Genocide is also prevalent in Avatar: The Last Airbender, as thousands of Air Nomads are victimized around the world. The airbenders were killed by Firelord Sozin who wanted to eliminate them as well as the Avatar (destined to be the last airbender). Avatar Aang – the airbending Avatar- who had fled from the Southern Tribe before the genocide, was left unharmed by Sozin. Although he was not found for a long time, Avatar Aang resurfaced 100 years after he fled. Upon his return, Aang learned that he was the last airbender, prompting him to feel immeasurable grief. By showing how heartbroken Aang is from the death of the airbenders, Avatar: The Last Airbender creatively teaches children the repercussions of genocide and the sadness it causes, effectively establishing the idea that genocide is wrong. The grief that viewers feel through Aang solidifies the idea that genocide is amoral and can only bring harm. The show conjures real emotions in viewers that leave a lasting impression. Additionally, by making the Fire Nation the perpetrator of the genocide, the show makes it clear that just because there are people that are different from you, you do not have the right to eliminate their communities. 

Social issues like corruption also make an appearance in Avatar: The Last Airbender’s sequel series, The Legend of Korra. Korra takes place after the passing of Aang, and follows a new Avatar, Korra. Korra is a young waterbender from the Southern Tribe. In the first season of the show, she travels to Republic City to complete her bending training and goes on to fight many enemies with her companions. One of the most formidable enemies that Korra faces is Kuvira, a security team member-turned-dictator. Kuvira makes her most powerful appearance in Season 4. Here, she emerges as the leader of the Earth Empire, the group that took control after Korra left. Unfortunately, while Kuvira was reorganizing the Earth Kingdom, she became corrupted, causing her to seek control over her old residence, Zaofu. And while the initial actions Kuvira took to unite the Earth Kingdom may be justifiable, the execution of her plan was unwarranted as it caused the spread of lies and forced people to work for a deceptively malevolent cause. Kuvira’s rule is reminiscent of a fascist government, with similarities to World War II and the dictatorships that arose then. Kuvira’s story provides a brief lesson on fascism and its effect on the world, which sets children up to recognize the challenges and disastrous results of fascist governments. So although young Korra viewers may not know what fascism is, they are led to realize that Kuvira’s governing tactics were harmful, preparing them for a lifetime of fighting corruption.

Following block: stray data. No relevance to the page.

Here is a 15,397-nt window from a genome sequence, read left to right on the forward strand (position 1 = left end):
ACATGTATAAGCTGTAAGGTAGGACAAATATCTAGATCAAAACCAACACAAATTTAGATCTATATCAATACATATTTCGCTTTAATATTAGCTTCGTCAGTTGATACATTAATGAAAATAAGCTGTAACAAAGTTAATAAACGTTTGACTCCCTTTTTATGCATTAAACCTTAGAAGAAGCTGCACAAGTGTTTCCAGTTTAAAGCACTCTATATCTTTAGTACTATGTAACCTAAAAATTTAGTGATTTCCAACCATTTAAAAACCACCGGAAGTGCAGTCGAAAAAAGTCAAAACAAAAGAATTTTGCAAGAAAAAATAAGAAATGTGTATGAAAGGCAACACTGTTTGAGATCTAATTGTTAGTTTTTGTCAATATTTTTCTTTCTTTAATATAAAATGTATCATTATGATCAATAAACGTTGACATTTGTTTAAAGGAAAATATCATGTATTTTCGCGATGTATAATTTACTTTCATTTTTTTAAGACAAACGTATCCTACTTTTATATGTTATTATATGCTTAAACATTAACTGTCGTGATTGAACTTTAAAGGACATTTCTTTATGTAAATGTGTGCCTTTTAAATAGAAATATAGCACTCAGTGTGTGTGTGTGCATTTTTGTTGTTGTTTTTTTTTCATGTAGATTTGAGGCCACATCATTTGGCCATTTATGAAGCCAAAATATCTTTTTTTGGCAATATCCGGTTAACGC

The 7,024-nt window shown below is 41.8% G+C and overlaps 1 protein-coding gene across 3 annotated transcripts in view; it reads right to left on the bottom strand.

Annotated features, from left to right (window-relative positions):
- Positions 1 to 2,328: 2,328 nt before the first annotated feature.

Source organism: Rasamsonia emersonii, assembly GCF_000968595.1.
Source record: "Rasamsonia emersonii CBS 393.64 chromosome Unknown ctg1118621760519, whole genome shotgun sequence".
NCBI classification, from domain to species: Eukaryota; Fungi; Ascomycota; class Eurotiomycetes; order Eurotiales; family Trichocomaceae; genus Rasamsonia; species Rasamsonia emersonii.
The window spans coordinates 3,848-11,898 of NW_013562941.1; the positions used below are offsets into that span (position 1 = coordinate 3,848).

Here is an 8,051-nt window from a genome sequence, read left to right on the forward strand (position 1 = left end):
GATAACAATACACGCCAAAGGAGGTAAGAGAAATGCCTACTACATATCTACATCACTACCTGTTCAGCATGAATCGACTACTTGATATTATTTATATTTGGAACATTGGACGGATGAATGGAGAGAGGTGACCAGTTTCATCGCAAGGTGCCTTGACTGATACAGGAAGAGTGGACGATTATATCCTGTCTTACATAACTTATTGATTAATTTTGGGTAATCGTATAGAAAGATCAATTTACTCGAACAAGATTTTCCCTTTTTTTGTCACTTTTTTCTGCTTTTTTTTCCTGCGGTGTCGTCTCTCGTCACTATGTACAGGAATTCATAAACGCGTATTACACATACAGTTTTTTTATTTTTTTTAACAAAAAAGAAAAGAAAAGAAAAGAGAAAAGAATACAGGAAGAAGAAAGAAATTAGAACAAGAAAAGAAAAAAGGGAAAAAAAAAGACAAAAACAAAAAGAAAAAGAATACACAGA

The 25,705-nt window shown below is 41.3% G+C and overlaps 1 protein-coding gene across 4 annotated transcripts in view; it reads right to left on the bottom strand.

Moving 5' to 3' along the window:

Avatar: The Last Airbender and The Legend of Korra are not just TV shows designed for children; they are learning tools to spread unity and diversity while keeping children engaged. Since the shows’ creation, they have captured the adoration of thousands of viewers who love the beautiful animation and relatable characters.  Still, their storylines and plots run much deeper than that. While the episodes do depict young people sharing time with friends and family, they also illustrate the harder truths of life, such as corruption and sexism. Through these hard truths, Avatar and Korra empower women and girls and prove that good will always triumph over evil, even if it requires lots of hard work.